So Many Decisons!

By Joshua Hales

Defining and Estimating

First, I defined the decision. I figured out that I was going to spend money and buy either Assassin’s Creed: Black Flag, or Walking Dead: Survival Instinct. Second, I estimated the resources available. The resources I had were: A GameStop and Walmart near me, $60, transportation (a parent to drive me), and knowledge to help me decide.

Considering and Gathering

Next, I considered alternatives. I could either buy Assassin’s Creed or Walking Dead, and go to either GameStop or Walmart to get the one of them. I had to then gather information. I found out that Walking Dead at GameStop is $50, and at Walmart it’s $45. Assassin’s Creed is $60 at GameStop, and $55 at Walmart. Although, GameStop has a money back guarantee, and Walmart doesn’t. Also, Assassin’s Creed got a 5 star rating, and Walking Dead got a 4 star rating.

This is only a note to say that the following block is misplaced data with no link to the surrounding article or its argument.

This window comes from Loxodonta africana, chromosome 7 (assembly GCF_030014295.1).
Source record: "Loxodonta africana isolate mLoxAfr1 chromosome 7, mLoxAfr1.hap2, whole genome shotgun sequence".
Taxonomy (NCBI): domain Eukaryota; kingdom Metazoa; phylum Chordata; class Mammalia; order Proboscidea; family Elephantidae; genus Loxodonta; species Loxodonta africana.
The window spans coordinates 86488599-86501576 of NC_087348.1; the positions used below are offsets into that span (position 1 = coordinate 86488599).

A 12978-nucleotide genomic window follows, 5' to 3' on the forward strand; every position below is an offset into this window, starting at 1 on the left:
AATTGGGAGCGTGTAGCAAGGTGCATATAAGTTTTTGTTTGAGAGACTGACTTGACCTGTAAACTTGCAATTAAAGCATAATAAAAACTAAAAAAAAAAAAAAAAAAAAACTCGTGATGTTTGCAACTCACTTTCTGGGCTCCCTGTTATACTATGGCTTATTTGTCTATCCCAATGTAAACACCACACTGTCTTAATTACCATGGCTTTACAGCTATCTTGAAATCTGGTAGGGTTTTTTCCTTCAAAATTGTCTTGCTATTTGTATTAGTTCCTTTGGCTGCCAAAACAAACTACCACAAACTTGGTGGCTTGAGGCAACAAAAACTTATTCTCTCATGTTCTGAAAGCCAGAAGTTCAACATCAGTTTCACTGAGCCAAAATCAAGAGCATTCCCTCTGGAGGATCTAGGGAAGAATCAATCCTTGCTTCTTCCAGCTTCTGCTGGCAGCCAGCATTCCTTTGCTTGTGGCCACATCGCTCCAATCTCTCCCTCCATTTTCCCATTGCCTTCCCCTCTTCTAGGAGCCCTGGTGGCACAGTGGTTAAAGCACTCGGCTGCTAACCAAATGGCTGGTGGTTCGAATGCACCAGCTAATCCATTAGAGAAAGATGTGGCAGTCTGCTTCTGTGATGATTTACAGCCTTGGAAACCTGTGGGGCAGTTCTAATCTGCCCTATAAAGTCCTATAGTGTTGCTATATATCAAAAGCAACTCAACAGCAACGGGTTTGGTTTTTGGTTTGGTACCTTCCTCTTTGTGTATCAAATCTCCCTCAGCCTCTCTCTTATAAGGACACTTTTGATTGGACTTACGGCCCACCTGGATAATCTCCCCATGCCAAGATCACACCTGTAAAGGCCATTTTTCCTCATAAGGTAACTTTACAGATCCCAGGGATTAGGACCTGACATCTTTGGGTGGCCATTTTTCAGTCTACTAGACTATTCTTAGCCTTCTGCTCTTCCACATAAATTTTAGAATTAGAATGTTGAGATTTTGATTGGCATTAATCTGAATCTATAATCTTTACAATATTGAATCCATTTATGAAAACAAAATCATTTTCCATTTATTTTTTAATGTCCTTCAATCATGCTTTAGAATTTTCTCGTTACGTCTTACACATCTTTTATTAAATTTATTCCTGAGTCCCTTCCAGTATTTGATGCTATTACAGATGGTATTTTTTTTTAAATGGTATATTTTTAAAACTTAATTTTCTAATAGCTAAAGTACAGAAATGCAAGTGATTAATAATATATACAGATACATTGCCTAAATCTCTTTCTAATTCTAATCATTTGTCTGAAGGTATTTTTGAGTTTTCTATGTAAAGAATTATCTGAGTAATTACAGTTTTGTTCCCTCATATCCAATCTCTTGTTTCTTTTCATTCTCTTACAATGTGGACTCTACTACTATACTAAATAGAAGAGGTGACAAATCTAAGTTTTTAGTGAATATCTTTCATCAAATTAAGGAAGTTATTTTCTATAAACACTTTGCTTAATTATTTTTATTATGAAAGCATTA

Deciding and Evaluating

Then, I decided on which game I wanted to get at what store. I decided to get Walking Dead: Survival Instinct at GameStop. Finally, I evaluated my decision. I made a great decision, because I was able to save $10 buying Walking Dead instead of Assassin’s Creed, and even though I has a lower rating, Walking Dead is a fun game. I also was good to choose GameStop, because even though I spent $5 more, if I suddenly decide I don’t like my game, I can return it for more than $5

My Conclusions

That’s how I made my great decision and how my model helped me. When I’m using my own money, I figure out that I care more about my decision opposed to my parents buying it for me. If I didn’t have this model, I might not be able to make the choices I end up wanting.